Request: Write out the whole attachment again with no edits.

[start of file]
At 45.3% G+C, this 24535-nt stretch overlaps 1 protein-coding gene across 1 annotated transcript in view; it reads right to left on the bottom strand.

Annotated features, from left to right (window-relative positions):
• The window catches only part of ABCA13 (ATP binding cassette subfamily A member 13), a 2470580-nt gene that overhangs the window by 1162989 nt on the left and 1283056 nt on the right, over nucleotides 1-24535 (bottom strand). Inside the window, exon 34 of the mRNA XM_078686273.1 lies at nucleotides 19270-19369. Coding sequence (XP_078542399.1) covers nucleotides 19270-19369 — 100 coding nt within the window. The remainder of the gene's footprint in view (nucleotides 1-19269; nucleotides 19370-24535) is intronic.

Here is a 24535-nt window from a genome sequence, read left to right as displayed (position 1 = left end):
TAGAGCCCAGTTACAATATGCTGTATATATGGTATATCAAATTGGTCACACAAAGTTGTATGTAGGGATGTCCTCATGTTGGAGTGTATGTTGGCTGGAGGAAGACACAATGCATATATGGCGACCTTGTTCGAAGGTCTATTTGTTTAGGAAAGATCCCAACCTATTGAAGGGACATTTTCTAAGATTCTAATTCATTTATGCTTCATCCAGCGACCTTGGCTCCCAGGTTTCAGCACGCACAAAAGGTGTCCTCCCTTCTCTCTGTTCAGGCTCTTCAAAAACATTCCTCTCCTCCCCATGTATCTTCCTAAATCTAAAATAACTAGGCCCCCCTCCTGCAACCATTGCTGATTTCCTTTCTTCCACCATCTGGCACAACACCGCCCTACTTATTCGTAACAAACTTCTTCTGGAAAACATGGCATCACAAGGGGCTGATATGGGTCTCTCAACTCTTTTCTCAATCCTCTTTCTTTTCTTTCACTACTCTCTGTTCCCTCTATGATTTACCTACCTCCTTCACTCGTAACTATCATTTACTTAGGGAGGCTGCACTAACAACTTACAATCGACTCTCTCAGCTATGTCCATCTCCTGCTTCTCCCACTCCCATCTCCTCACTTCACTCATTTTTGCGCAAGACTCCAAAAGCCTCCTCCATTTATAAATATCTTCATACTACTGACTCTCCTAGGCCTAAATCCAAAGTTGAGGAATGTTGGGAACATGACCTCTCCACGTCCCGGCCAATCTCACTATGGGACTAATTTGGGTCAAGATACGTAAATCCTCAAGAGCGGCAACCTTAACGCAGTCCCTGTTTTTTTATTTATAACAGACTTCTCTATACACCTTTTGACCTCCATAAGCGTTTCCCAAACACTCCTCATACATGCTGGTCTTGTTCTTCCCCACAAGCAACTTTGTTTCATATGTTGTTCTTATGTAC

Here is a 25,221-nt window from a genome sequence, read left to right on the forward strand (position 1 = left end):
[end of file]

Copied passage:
At 45.3% G+C, this 24535-nt stretch overlaps 1 protein-coding gene across 1 annotated transcript in view; it reads right to left on the bottom strand.

Annotated features, from left to right (window-relative positions):
• The window catches only part of ABCA13 (ATP binding cassette subfamily A member 13), a 2470580-nt gene that overhangs the window by 1162989 nt on the left and 1283056 nt on the right, over nucleotides 1-24535 (bottom strand). Inside the window, exon 34 of the mRNA XM_078686273.1 lies at nucleotides 19270-19369. Coding sequence (XP_078542399.1) covers nucleotides 19270-19369 — 100 coding nt within the window. The remainder of the gene's footprint in view (nucleotides 1-19269; nucleotides 19370-24535) is intronic.

Here is a 24535-nt window from a genome sequence, read left to right as displayed (position 1 = left end):
TAGAGCCCAGTTACAATATGCTGTATATATGGTATATCAAATTGGTCACACAAAGTTGTATGTAGGGATGTCCTCATGTTGGAGTGTATGTTGGCTGGAGGAAGACACAATGCATATATGGCGACCTTGTTCGAAGGTCTATTTGTTTAGGAAAGATCCCAACCTATTGAAGGGACATTTTCTAAGATTCTAATTCATTTATGCTTCATCCAGCGACCTTGGCTCCCAGGTTTCAGCACGCACAAAAGGTGTCCTCCCTTCTCTCTGTTCAGGCTCTTCAAAAACATTCCTCTCCTCCCCATGTATCTTCCTAAATCTAAAATAACTAGGCCCCCCTCCTGCAACCATTGCTGATTTCCTTTCTTCCACCATCTGGCACAACACCGCCCTACTTATTCGTAACAAACTTCTTCTGGAAAACATGGCATCACAAGGGGCTGATATGGGTCTCTCAACTCTTTTCTCAATCCTCTTTCTTTTCTTTCACTACTCTCTGTTCCCTCTATGATTTACCTACCTCCTTCACTCGTAACTATCATTTACTTAGGGAGGCTGCACTAACAACTTACAATCGACTCTCTCAGCTATGTCCATCTCCTGCTTCTCCCACTCCCATCTCCTCACTTCACTCATTTTTGCGCAAGACTCCAAAAGCCTCCTCCATTTATAAATATCTTCATACTACTGACTCTCCTAGGCCTAAATCCAAAGTTGAGGAATGTTGGGAACATGACCTCTCCACGTCCCGGCCAATCTCACTATGGGACTAATTTGGGTCAAGATACGTAAATCCTCAAGAGCGGCAACCTTAACGCAGTCCCTGTTTTTTTATTTATAACAGACTTCTCTATACACCTTTTGACCTCCATAAGCGTTTCCCAAACACTCCTCATACATGCTGGTCTTGTTCTTCCCCACAAGCAACTTTGTTTCATATGTTGTTCTTATGTAC

Here is a 25,221-nt window from a genome sequence, read left to right on the forward strand (position 1 = left end):